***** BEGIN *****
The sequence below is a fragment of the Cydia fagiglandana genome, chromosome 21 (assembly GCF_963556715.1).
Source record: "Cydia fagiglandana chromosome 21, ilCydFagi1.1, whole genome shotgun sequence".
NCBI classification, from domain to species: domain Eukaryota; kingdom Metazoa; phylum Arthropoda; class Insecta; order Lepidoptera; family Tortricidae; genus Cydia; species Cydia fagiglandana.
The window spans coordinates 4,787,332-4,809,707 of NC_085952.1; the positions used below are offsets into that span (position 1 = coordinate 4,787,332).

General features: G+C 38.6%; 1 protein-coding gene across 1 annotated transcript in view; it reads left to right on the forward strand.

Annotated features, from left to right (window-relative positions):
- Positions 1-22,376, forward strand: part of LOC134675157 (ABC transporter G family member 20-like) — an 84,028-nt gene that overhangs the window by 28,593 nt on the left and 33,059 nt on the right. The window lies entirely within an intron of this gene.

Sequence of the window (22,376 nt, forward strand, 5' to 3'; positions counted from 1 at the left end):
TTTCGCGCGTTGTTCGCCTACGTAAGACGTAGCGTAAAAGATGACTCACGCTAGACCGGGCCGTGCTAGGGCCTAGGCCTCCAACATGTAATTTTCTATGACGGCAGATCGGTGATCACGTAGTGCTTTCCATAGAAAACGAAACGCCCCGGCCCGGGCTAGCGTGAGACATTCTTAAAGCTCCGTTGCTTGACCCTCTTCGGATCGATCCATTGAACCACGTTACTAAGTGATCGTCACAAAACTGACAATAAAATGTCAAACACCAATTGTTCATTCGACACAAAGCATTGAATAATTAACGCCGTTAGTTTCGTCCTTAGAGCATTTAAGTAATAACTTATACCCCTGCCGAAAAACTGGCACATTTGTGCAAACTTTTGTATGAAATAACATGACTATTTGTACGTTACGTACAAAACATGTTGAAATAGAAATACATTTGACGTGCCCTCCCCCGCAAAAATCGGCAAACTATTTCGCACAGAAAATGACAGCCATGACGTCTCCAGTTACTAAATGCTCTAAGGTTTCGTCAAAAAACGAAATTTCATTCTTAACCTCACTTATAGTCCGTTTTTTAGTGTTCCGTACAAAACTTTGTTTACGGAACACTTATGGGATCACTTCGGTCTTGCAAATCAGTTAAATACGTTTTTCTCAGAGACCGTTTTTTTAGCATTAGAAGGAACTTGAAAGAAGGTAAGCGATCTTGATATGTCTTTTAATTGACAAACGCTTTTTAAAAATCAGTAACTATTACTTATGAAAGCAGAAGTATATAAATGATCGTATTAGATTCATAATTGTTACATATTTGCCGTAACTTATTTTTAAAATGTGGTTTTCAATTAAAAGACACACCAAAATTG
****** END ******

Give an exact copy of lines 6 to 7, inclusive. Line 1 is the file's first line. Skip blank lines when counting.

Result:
Annotated features, from left to right (window-relative positions):
- Positions 1-22,376, forward strand: part of LOC134675157 (ABC transporter G family member 20-like) — an 84,028-nt gene that overhangs the window by 28,593 nt on the left and 33,059 nt on the right. The window lies entirely within an intron of this gene.